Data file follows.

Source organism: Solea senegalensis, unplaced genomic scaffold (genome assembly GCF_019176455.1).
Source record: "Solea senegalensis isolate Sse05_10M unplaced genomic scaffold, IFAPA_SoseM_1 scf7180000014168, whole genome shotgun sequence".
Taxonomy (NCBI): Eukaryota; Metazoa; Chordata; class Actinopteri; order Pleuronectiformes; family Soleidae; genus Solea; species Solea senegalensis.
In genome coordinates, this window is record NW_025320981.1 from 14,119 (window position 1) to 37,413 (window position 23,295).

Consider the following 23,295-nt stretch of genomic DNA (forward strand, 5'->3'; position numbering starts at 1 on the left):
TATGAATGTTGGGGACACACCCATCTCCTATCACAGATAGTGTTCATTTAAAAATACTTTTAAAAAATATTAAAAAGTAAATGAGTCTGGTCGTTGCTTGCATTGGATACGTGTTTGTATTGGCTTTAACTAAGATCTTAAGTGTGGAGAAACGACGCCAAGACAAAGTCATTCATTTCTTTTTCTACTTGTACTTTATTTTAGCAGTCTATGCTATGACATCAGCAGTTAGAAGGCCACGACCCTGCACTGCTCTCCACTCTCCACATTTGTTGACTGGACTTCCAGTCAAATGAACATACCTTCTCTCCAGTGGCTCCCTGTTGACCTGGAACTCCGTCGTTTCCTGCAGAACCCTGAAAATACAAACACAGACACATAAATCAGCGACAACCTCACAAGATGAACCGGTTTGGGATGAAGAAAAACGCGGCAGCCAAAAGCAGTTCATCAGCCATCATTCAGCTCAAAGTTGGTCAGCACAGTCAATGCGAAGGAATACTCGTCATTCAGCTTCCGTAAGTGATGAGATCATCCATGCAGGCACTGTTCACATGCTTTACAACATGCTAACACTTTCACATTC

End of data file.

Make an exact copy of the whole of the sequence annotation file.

Source organism: Solea senegalensis, unplaced genomic scaffold (genome assembly GCF_019176455.1).
Source record: "Solea senegalensis isolate Sse05_10M unplaced genomic scaffold, IFAPA_SoseM_1 scf7180000014168, whole genome shotgun sequence".
Taxonomy (NCBI): Eukaryota; Metazoa; Chordata; class Actinopteri; order Pleuronectiformes; family Soleidae; genus Solea; species Solea senegalensis.
In genome coordinates, this window is record NW_025320981.1 from 14,119 (window position 1) to 37,413 (window position 23,295).

Consider the following 23,295-nt stretch of genomic DNA (forward strand, 5'->3'; position numbering starts at 1 on the left):
TATGAATGTTGGGGACACACCCATCTCCTATCACAGATAGTGTTCATTTAAAAATACTTTTAAAAAATATTAAAAAGTAAATGAGTCTGGTCGTTGCTTGCATTGGATACGTGTTTGTATTGGCTTTAACTAAGATCTTAAGTGTGGAGAAACGACGCCAAGACAAAGTCATTCATTTCTTTTTCTACTTGTACTTTATTTTAGCAGTCTATGCTATGACATCAGCAGTTAGAAGGCCACGACCCTGCACTGCTCTCCACTCTCCACATTTGTTGACTGGACTTCCAGTCAAATGAACATACCTTCTCTCCAGTGGCTCCCTGTTGACCTGGAACTCCGTCGTTTCCTGCAGAACCCTGAAAATACAAACACAGACACATAAATCAGCGACAACCTCACAAGATGAACCGGTTTGGGATGAAGAAAAACGCGGCAGCCAAAAGCAGTTCATCAGCCATCATTCAGCTCAAAGTTGGTCAGCACAGTCAATGCGAAGGAATACTCGTCATTCAGCTTCCGTAAGTGATGAGATCATCCATGCAGGCACTGTTCACATGCTTTACAACATGCTAACACTTTCACATTC